By Renée Biery

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Add-on’s, renovations, and new construction homes can seem intimidating to take on. How do you even get started? How do you find and manage contractors? What surprises should you anticipate coming up? How long do these things take?

In this podcast, you will learn all that and so much more!

What you will learn in this episode: 

  • How to establish your role in any size construction project

  • How to avoid overlapping roles

  • How being transparent and proactive makes for a smoother project

You will find yourself on various size projects, whether it is a custom new build, a new build with a community that offers design packages, a midsize project where the construction company has its own project manager, or it’s one you manage yourself and build the team. 

This array of project sizes can make it interesting and frustrating to understand how you define your role.

If you’re only used to building teams and managing projects on your own, and then you get the opportunity to join a larger project, you aren’t sure what your role includes because you don’t want to overlap your responsibilities. That doesn’t move the ball forward. So I want to break this down, so you know what to do and how best to handle it so that you have a clear path and your client clearly understands who is doing what. 

Firstly I discuss your role when you are working with a custom build, and the company has a “designer” ready to help the clients pick out their material. Typically they are not a trained designer, but the contractors can’t assume that their clients will have a designer hired to help them. If you are part of a project like this, there will be a supervisor on the project who will likely be managing the bigger picture of the project, scheduling, hiring, etc. so you can learn along the way. That is a great teachable moment that designers should take full advantage of! 

I let you know what you can do on a project like this and how you can position yourself as the client’s designer yet be able to work alongside the contractor’s “designer.”

Secondly, I want to talk about a large construction. Whether it is a builder’s pre-selected finishes or a custom build, a supervisor will be running the project. 

So what does that mean?

The good news is they will be building the team. They will be making the schedule. So that task comes right off your list, and frankly, that’s ok! If you aren’t as comfortable with this project size as with the previous type of project, it’s an excellent opportunity to learn from watching.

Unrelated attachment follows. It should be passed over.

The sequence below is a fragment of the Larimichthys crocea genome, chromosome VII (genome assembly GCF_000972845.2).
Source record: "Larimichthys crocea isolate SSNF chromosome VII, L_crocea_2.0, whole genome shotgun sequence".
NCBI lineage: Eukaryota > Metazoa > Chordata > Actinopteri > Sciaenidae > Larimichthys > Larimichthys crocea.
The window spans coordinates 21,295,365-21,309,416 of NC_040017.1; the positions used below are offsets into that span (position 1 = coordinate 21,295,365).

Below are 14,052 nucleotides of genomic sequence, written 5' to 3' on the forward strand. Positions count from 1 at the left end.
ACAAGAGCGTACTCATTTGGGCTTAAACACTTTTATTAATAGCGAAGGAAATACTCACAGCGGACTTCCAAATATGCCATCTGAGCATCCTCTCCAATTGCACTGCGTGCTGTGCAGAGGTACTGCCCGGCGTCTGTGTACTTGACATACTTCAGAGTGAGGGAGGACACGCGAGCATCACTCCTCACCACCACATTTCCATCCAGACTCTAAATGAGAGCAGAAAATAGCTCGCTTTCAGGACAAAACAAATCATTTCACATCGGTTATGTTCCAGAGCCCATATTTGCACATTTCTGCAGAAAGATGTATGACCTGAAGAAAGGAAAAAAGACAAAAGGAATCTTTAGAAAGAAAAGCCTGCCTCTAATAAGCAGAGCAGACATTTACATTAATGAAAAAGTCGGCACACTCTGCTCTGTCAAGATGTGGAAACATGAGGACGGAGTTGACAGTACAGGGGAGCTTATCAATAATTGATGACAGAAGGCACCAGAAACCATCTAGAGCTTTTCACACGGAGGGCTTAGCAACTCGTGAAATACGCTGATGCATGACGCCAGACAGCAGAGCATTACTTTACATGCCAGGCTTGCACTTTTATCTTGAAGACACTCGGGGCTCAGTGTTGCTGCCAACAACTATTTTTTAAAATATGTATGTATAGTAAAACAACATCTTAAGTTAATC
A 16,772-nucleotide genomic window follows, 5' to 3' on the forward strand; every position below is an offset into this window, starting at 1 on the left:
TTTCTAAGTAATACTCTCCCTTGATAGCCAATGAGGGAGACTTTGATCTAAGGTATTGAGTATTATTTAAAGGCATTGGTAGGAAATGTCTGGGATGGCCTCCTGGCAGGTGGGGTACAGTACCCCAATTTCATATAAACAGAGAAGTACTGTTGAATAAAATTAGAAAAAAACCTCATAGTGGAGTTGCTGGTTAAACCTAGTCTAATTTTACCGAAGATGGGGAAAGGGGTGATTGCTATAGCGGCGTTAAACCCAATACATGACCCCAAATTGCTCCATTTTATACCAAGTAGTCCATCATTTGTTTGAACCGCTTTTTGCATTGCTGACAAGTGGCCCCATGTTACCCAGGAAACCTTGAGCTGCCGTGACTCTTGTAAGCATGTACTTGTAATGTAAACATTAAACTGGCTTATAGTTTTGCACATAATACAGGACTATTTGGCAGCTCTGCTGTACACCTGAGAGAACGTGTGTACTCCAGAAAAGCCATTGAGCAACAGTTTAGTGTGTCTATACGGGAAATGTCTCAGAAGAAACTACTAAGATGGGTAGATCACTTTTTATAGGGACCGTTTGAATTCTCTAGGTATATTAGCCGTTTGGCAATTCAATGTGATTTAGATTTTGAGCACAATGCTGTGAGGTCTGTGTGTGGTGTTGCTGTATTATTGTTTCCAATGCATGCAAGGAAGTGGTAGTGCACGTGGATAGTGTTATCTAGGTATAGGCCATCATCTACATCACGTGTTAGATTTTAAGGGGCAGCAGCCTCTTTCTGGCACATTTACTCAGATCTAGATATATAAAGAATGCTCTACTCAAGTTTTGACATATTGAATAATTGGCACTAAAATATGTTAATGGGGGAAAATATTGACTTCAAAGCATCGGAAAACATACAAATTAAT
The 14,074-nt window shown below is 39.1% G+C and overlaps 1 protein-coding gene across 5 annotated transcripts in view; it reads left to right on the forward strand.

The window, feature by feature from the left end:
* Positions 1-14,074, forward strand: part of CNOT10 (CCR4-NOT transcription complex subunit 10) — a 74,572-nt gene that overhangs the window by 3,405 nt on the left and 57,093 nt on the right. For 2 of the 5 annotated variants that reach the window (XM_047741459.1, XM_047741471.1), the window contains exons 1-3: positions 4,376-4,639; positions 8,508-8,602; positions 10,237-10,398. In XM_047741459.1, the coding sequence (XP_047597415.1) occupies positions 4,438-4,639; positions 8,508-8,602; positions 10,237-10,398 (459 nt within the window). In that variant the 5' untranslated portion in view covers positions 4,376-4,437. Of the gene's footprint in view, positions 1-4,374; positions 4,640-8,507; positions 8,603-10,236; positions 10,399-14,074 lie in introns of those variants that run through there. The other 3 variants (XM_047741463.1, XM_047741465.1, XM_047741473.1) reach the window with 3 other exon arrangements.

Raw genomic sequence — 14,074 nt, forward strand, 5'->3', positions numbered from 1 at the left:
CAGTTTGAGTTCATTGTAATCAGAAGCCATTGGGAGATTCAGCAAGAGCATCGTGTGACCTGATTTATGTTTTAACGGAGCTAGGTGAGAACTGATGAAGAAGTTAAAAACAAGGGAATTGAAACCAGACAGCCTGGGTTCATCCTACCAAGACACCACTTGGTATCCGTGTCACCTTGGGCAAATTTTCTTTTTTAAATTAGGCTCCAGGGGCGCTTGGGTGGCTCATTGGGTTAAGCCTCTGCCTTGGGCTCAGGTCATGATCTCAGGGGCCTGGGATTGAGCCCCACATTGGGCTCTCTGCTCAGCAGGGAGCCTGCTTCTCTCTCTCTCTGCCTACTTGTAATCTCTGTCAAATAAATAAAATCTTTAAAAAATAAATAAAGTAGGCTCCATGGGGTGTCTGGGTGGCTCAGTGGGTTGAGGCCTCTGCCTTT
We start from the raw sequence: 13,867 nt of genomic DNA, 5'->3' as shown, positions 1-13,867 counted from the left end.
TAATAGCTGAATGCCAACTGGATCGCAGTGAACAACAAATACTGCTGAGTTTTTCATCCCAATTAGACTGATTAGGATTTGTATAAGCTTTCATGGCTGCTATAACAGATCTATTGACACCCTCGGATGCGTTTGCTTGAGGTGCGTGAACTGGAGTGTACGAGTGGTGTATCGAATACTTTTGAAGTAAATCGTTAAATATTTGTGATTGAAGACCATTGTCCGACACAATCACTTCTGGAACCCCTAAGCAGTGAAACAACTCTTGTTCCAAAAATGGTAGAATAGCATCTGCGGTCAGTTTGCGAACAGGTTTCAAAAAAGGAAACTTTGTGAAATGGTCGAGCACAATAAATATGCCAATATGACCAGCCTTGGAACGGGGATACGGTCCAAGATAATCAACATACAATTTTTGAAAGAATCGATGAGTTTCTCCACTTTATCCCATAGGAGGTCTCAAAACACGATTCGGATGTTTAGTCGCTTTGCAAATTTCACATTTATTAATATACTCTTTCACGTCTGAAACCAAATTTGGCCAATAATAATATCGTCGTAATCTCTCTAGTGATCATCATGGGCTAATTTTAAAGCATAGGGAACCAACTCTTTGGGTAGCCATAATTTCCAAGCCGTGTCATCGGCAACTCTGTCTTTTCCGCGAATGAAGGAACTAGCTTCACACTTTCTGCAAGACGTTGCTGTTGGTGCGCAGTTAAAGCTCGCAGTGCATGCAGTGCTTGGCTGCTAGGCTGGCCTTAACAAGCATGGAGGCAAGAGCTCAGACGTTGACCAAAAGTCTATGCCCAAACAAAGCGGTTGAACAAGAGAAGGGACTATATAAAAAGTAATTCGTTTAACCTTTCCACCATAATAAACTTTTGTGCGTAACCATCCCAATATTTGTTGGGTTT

In this episode, I share how I want you to have a detailed conversation with the supervisor when you’re on a project like this. This should be a phone call or in-person meeting that is set up to discuss your role. Also, more often than not, as you prove your value and stay on top of things, the contractor will start leaning on you. 

You’re also going to talk to the contractor about selections. So this comes into the budget. If it’s a new build, they will have a multi-page spreadsheet with the selections that need to be made for this scope of work and also have budget numbers. I want you to get a hold of the budget from the contractor or go directly to the client. Now they may hesitate to hand it to you right away. It’s understandable because people really don’t feel comfortable talking about money. But by having things like allowances cleared up instead of having a ballpark guess on numbers, you can put actual budget numbers in there, selections can be made, and everyone can move on. 

Another item I want you to talk to the contractor about is purchasing items. 

Depending on your location, contractors have different ways of structuring their fee structures. Some are a percentage of the construction total, some are square foot price, some are supervision price, and some are a combination. Since they all do it differently, you’ll need to strike through and ask how you and the contractor will handle the purchases. 

The last type of project is what I’d call a mid-size.

I was just recently on a project like this, and it was a construction company that had two or three teams and they had subcontractors. They also had a ‘project manager.’ This did not end up how I’d like it to, but as you will hear, the client ended up happy, which is the ultimate goal. 

In today’s episode, you will learn how to identify your role, no matter what size project you are on, how to show your expertise and professionalism, take the bull by the horns, and ensure that everybody on the project understands your role as well as their own. 

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